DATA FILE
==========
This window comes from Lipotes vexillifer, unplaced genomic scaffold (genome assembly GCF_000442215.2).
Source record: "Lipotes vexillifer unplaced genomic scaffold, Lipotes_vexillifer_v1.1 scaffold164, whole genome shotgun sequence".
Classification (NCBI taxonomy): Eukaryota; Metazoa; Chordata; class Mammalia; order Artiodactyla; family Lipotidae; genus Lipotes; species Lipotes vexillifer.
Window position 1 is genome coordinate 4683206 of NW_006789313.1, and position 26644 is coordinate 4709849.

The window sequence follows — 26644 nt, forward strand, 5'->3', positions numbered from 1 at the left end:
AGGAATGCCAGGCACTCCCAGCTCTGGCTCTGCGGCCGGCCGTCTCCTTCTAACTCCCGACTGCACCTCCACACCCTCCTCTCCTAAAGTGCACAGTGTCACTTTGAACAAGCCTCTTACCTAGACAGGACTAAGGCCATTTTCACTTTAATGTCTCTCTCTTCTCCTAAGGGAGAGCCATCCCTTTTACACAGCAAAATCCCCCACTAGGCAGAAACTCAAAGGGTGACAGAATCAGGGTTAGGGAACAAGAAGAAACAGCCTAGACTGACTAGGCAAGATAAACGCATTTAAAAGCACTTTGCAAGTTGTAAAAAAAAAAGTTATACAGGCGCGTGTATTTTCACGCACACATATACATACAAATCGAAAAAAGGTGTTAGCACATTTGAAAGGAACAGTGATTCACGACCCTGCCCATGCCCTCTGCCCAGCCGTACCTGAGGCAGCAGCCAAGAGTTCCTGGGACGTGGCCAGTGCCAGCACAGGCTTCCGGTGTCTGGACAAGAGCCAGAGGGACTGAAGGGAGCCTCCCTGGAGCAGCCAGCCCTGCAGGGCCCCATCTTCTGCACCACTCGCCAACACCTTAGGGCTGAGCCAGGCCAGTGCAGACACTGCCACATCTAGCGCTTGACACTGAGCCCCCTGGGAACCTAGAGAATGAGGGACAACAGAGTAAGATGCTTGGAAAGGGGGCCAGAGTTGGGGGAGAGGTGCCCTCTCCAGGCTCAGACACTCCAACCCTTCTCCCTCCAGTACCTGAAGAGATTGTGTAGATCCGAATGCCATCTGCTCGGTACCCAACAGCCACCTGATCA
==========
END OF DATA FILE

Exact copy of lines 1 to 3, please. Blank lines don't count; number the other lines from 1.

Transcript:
This window comes from Lipotes vexillifer, unplaced genomic scaffold (genome assembly GCF_000442215.2).
Source record: "Lipotes vexillifer unplaced genomic scaffold, Lipotes_vexillifer_v1.1 scaffold164, whole genome shotgun sequence".
Classification (NCBI taxonomy): Eukaryota; Metazoa; Chordata; class Mammalia; order Artiodactyla; family Lipotidae; genus Lipotes; species Lipotes vexillifer.